Terri Snyder and Leila Zenderland, both professors of American Studies, have been working on two studies reaching into seminal moments in history: the slave era and the period just before Adolf Hitler came to power.
National Endowment of the Humanities fellowships underwrote the research of the two scholars.
“Our projects had to be considered significant, original and compelling to be awarded NEH fellowships,” said Snyder, whose study, “Marriage, Race and the Meaning of Freedom in Early America,” delved into issues of American law, culture and family history before the American Revolution.
Snyder’s project follows the families who blurred the line between enslavement and freedom in early America; families that often began when free women of color married enslaved men. “Because children took their status from their mothers in British North American, they would also be free,” said Snyder, who followed those children from the late 17th century through about 1830.
“We know comparatively little about how people of color used the law in 17th- and 18th-centuries, when millions of Africans and their descendants were brought as slaves to the Americas,” she explained. Her study explored how free people of color, particularly women, “developed highly instrumental legal strategies that aimed to protect the freedom of their families.”
Snyder, who has already published two articles on the subject and is working on a book, added that the most unexpected and exciting aspect of the project occurred when descendants of the early American families that she studies contacted her.
Those contacts have since prompted her to take oral history training and she hopes to continue her research by conducting interviews with the descendants, in order “to record and get their sense of their family histories.”
Similarly, Zenderland researched an educational experiment: the “Seminar on the Impact of Culture on Personality” held at Yale University throughout the 1932-33 school year.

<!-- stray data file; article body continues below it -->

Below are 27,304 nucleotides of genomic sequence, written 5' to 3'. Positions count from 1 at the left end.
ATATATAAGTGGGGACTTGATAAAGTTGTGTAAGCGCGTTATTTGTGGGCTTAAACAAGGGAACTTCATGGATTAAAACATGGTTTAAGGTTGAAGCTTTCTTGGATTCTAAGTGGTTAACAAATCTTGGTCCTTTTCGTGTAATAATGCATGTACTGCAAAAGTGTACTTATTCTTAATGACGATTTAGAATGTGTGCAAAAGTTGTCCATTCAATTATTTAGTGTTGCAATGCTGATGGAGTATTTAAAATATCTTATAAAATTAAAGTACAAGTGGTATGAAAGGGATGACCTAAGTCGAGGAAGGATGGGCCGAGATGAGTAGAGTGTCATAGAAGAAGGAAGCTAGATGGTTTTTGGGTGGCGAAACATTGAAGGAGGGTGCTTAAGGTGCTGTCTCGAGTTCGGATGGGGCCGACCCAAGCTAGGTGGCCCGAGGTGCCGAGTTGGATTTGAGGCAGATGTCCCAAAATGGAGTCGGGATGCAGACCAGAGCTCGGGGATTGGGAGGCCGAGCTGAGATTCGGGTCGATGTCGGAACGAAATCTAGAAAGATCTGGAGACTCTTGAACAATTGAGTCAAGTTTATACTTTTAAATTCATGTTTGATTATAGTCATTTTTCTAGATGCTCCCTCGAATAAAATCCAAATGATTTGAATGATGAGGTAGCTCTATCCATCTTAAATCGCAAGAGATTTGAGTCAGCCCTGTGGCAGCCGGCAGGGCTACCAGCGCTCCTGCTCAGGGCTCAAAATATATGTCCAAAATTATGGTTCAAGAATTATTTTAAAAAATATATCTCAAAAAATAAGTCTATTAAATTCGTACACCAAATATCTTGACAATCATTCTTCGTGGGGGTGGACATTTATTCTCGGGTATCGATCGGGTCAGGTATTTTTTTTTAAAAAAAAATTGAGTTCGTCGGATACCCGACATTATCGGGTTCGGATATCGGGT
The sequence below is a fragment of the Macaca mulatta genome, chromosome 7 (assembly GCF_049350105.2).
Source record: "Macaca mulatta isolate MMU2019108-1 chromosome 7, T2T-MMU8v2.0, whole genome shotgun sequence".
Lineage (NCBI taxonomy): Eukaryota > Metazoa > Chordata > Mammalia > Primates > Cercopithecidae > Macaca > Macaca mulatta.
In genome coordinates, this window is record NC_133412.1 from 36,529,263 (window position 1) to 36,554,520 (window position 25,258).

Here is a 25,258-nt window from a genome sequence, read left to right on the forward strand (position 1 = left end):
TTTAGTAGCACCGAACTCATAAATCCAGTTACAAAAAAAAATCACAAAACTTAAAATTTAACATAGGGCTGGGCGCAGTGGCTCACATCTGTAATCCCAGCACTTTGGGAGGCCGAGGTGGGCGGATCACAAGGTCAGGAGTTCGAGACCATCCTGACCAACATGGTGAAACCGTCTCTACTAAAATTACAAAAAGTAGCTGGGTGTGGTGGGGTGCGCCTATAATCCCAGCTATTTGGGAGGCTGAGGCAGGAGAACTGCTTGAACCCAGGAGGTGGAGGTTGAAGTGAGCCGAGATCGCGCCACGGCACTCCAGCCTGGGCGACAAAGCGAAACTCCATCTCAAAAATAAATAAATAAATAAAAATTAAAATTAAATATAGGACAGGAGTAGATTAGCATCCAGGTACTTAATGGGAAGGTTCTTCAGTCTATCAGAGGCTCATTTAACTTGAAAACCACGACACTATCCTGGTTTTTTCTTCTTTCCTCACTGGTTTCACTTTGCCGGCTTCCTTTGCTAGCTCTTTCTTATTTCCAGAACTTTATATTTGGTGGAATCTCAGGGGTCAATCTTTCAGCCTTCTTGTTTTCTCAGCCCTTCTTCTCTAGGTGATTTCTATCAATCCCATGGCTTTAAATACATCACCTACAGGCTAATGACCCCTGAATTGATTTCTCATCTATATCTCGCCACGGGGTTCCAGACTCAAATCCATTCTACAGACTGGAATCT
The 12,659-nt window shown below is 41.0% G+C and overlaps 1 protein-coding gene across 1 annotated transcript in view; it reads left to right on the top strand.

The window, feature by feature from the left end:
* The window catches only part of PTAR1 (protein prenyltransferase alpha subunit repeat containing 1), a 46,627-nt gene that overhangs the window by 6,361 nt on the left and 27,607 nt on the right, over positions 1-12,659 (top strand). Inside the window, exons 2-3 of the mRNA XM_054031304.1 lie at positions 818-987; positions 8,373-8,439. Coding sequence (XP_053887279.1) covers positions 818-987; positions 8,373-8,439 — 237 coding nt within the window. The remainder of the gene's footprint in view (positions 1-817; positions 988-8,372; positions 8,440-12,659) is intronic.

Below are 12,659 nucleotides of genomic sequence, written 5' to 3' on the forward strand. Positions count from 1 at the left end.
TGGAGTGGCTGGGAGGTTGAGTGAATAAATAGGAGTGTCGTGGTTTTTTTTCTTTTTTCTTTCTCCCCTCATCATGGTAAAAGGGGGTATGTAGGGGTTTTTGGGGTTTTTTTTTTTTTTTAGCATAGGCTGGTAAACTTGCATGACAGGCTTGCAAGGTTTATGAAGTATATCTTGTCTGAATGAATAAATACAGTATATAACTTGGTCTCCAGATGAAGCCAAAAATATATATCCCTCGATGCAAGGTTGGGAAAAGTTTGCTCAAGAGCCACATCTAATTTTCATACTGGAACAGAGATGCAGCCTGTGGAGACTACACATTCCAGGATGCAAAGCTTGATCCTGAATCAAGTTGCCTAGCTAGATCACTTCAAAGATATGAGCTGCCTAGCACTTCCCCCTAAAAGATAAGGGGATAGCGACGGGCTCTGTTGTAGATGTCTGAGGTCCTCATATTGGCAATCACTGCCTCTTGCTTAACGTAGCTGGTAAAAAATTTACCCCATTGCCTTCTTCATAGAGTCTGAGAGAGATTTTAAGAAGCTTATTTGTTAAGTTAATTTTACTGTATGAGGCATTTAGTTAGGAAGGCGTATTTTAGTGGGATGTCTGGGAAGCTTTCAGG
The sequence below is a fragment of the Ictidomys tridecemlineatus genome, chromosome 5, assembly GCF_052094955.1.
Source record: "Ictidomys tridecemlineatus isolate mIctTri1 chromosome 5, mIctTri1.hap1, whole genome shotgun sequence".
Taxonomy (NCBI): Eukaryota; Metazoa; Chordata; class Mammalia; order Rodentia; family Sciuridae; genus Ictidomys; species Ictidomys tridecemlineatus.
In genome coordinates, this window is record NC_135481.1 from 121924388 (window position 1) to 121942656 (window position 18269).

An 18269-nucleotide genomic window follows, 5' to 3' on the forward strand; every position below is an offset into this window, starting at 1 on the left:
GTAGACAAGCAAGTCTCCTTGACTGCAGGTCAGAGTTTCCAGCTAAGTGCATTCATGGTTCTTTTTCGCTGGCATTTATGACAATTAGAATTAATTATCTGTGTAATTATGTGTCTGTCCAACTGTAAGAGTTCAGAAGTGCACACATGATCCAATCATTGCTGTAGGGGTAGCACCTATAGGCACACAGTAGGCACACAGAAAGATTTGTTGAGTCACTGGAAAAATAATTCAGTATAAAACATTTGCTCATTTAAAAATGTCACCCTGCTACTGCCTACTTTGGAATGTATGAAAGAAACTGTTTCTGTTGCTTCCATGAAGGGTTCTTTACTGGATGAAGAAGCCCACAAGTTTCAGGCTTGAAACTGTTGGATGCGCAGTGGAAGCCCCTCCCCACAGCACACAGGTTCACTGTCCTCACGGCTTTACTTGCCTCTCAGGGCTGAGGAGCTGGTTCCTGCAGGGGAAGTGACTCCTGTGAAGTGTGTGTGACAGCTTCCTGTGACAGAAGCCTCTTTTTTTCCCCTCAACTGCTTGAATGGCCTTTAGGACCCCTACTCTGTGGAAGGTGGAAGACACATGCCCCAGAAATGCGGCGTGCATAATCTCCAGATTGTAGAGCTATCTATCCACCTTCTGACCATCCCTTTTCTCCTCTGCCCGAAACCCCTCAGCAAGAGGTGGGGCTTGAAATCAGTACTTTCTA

“Social scientists from 13 different cultures — France, Italy, northern and southern Germany, Norway, Finland, Hungary, Poland, Turkey, India, China, Japan and Eastern European Jews — were invited to the United States in 1932 to take part in this yearlong seminar to study how their cultures shaped them,” said Zenderland. “Most of them later became involved in the Second World War — on all sides.”
The year these men spent studying together proved eventful, for in fall 1932, Franklin Delano Roosevelt was elected U.S. president, followed in spring 1933 when Adolph Hitler became Germany’s chancellor, noted Zenderland. As part of her study, “Finding the ‘Class of 1933’: Studying Culture, Personality and Nationality in an Age of War,” Zenderland traced the lives of all 13 of these social scientists to explain “how older ideas about the impact of culture on personality helped shape our modern ideas about the meaning of identity.
“Working together, these men asked big questions about how people were influenced by their cultures, such as ‘What makes the French different from the Germans?’” explained Zenderland. The social scientists also examined the meanings attached to ethnicities, religions and races.
“These men spent a year together exploring these issues. Then each one returned home and was plunged into a different political context,” Zenderland said. She is using the lives of these 13 social scientists to explore the broader history of the important concept of what we now call “identity.”